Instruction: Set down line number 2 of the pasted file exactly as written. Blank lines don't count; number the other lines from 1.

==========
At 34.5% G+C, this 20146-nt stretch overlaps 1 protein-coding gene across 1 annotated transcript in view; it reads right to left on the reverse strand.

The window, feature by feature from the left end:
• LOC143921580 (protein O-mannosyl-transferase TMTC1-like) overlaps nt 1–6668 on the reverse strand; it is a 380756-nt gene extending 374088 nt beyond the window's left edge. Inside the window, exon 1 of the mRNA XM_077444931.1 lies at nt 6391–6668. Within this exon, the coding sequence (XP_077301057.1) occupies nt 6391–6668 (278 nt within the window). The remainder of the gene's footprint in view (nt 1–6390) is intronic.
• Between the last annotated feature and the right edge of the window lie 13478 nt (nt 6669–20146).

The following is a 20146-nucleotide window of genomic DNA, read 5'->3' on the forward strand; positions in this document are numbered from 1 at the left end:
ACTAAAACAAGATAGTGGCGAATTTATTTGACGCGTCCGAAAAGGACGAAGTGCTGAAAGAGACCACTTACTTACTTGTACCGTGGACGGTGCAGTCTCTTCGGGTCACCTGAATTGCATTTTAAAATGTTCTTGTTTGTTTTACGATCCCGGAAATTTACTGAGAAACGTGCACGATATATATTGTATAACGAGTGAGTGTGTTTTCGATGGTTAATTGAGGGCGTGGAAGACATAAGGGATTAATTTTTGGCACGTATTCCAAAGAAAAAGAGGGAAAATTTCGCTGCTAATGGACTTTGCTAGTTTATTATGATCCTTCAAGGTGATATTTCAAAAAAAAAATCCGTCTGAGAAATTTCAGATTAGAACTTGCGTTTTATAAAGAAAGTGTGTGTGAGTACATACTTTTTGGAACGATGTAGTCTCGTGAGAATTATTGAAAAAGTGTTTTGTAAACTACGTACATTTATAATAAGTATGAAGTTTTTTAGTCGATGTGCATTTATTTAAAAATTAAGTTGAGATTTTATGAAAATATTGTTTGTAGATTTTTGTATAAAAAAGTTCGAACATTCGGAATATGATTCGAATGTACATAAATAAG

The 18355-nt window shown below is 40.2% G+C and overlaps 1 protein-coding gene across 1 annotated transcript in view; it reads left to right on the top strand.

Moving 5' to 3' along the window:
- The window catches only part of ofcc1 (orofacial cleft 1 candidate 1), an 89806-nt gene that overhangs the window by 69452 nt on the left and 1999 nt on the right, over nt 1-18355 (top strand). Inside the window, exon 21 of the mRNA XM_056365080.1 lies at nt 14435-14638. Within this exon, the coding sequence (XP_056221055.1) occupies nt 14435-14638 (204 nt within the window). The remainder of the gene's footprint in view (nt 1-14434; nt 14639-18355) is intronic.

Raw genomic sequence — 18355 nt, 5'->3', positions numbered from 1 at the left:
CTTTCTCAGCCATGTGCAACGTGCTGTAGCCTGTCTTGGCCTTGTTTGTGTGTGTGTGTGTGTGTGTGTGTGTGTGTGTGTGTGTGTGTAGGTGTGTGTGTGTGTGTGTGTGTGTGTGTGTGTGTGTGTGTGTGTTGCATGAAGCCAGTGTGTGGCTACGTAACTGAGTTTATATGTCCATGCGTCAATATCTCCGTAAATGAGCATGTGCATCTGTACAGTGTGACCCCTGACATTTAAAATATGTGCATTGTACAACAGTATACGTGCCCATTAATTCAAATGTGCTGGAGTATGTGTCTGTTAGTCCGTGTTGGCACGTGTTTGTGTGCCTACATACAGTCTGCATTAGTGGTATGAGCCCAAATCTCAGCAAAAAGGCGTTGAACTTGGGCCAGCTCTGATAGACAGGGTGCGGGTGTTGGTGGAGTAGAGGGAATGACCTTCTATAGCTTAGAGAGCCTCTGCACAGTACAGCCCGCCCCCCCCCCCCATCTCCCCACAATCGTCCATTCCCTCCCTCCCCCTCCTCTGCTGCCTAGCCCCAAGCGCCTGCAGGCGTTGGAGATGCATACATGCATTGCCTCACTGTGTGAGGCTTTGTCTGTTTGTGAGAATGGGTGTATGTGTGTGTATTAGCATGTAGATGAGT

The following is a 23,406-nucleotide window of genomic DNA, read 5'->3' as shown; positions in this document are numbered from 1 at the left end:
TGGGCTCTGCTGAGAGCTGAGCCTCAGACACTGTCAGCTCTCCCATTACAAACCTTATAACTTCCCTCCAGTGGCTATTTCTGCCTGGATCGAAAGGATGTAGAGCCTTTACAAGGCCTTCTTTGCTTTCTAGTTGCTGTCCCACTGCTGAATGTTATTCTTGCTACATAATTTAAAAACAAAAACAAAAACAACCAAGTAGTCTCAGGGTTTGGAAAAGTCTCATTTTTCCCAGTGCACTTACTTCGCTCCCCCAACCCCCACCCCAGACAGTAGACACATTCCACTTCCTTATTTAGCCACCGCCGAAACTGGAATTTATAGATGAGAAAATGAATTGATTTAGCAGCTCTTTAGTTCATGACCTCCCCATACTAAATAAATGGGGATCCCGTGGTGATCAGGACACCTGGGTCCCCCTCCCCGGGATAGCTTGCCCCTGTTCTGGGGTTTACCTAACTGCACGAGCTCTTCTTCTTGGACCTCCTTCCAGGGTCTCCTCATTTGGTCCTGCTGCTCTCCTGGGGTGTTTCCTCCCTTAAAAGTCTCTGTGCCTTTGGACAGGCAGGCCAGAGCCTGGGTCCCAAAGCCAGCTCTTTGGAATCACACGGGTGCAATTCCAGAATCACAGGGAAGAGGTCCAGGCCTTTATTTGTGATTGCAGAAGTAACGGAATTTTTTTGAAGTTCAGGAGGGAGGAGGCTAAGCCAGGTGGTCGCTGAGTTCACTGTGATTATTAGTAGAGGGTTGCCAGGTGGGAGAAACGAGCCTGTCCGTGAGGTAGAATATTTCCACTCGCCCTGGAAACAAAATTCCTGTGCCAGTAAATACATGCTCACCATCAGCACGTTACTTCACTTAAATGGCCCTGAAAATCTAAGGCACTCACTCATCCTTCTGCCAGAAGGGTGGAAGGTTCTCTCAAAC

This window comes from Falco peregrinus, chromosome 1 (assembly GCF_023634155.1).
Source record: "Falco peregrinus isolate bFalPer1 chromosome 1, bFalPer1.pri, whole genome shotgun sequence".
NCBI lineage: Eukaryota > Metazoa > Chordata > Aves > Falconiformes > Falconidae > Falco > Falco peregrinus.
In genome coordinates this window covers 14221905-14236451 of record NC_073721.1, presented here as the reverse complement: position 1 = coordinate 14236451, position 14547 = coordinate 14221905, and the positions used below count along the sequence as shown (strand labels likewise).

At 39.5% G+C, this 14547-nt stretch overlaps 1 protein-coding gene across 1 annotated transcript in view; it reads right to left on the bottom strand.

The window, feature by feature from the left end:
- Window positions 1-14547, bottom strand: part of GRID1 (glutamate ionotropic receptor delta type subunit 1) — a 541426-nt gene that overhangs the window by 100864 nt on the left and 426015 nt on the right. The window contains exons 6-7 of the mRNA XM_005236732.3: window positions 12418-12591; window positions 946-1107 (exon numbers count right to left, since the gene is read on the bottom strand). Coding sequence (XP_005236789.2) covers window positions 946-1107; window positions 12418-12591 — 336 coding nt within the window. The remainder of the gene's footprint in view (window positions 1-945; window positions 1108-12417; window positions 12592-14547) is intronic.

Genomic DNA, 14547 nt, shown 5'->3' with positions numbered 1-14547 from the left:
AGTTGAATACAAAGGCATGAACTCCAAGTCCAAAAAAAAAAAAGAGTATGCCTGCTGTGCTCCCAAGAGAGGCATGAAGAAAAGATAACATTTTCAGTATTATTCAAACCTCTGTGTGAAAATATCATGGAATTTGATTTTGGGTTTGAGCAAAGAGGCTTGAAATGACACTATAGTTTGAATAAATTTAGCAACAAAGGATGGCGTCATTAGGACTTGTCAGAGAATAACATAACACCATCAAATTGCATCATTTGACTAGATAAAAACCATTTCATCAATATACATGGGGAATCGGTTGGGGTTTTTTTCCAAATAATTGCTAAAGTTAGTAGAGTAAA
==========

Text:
The window, feature by feature from the left end: